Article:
Presentation Type

Lightning Talk

Date

2021-12-02

Description

The nature of graduate student works has evolved in response to technological and academic changes. At the University of Florida, the Libraries work closely with the Graduate School to make terminal works available through the Institutional Repository (IR@UF). This presentation discusses the Libraries decision to establish Terminal Projects (TPs) as a category used to encompass traditional electronic theses and dissertations (ETDs) and other terminal projects (OTPs) that are required to complete a graduate degree at UF. To open discussion, I will compare and contrast UF's Graduate School output with graduate TPs from other colleges, schools, and departments. I will cover some structural factors at UF that led to the need for a super-category, encompassing ETDs and other projects at UF required to complete a graduate degree. Records analysis will test the hypothesis that the ratio of OTPs to TPs is growing. I will cover the challenges of looking for stats on a subject not built into any of the available data sources: our main catalog, metadata from the IR@UF, email, production folders, and a Microsoft Access tracking database. The rest of the discussion covers the current effort to standardize and streamline intake and tracking of OTPs. The tracking database grew from work on an Excel template intended to gather tracking data from the degree granting units (DGUs). This work inspired a new goal: working with DGUs to identify keywords or notes that would support global searches for their students' works. Adding such consistent terms can enable us to import data into the bibliographic records created by our cataloging unit, and export the same information to include in the tracking sy]stem. Having data points like author names, titles, degrees, and DGUs in the tracking system will enable smoother, more personalized support for authors and DGU staff.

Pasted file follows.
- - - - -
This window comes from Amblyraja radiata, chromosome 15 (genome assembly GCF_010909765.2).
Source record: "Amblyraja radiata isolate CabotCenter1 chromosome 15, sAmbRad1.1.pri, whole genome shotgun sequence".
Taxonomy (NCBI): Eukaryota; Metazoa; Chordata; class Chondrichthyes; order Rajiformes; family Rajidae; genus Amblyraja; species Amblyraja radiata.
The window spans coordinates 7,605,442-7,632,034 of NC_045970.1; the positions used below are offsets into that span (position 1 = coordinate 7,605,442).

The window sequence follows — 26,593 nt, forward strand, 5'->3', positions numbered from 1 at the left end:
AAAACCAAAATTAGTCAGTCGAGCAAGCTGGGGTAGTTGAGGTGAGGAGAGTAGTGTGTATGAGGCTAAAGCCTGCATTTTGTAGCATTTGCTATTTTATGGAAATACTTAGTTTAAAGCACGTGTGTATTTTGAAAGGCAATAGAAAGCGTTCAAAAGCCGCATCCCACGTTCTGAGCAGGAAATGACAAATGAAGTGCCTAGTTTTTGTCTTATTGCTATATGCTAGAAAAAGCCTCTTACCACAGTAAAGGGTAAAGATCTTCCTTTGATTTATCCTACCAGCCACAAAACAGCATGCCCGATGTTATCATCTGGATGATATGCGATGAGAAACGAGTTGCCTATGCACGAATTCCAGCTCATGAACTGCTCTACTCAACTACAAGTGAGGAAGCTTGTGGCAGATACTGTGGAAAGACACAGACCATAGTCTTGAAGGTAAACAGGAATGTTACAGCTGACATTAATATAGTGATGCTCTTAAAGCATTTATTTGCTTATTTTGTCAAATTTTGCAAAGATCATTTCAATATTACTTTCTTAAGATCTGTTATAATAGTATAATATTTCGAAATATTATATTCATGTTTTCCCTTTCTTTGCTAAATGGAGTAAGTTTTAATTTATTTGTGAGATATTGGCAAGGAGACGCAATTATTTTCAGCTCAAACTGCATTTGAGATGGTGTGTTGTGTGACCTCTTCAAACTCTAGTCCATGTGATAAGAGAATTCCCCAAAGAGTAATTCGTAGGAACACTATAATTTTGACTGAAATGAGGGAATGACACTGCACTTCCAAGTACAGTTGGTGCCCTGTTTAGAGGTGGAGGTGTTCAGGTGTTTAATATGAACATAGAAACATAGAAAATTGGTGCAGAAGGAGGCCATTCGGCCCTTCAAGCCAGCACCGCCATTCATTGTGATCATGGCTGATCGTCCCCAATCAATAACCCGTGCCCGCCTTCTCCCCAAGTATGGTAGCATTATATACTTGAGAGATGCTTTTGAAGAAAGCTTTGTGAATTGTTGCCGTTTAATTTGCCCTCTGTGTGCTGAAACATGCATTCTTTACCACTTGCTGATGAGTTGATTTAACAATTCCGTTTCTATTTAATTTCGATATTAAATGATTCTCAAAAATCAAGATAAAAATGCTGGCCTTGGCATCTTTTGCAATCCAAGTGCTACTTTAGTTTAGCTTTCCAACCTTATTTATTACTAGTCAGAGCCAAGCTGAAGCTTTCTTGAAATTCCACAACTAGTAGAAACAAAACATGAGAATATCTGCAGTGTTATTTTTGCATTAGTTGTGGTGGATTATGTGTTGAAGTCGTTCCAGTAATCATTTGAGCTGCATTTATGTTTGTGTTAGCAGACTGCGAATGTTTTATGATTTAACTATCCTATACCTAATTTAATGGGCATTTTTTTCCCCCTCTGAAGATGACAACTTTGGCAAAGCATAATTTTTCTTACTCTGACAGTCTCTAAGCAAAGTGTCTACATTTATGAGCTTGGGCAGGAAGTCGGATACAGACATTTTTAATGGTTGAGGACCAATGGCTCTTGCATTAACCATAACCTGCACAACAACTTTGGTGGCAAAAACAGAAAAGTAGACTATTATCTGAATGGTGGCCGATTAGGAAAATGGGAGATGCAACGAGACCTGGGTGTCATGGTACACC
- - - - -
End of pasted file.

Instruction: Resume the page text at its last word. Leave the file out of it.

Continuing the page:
Keywords

institutional repositories

DOI

10.13028/j40p-sv06

Rights and Permissions

Copyright 2021 © The Author(s). This is an open access document licensed under the terms of the Creative Commons Attribution License.

Creative Commons License

Creative Commons Attribution 4.0 License
This work is licensed under a Creative Commons Attribution 4.0 License.

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Dec 2nd, 1:00 PM

Wrangling Horses and Herding Cats: ETDs and Other Terminal Projects (OTPs)

The nature of graduate student works has evolved in response to technological and academic changes. At the University of Florida, the Libraries work closely with the Graduate School to make terminal works available through the Institutional Repository (IR@UF). This presentation discusses the Libraries decision to establish Terminal Projects (TPs) as a category used to encompass traditional electronic theses and dissertations (ETDs) and other terminal projects (OTPs) that are required to complete a graduate degree at UF. To open discussion, I will compare and contrast UF's Graduate School output with graduate TPs from other colleges, schools, and departments. I will cover some structural factors at UF that led to the need for a super-category, encompassing ETDs and other projects at UF required to complete a graduate degree. Records analysis will test the hypothesis that the ratio of OTPs to TPs is growing. I will cover the challenges of looking for stats on a subject not built into any of the available data sources: our main catalog, metadata from the IR@UF, email, production folders, and a Microsoft Access tracking database. The rest of the discussion covers the current effort to standardize and streamline intake and tracking of OTPs. The tracking database grew from work on an Excel template intended to gather tracking data from the degree granting units (DGUs). This work inspired a new goal: working with DGUs to identify keywords or notes that would support global searches for their students' works. Adding such consistent terms can enable us to import data into the bibliographic records created by our cataloging unit, and export the same information to include in the tracking sy]stem. Having data points like author names, titles, degrees, and DGUs in the tracking system will enable smoother, more personalized support for authors and DGU staff.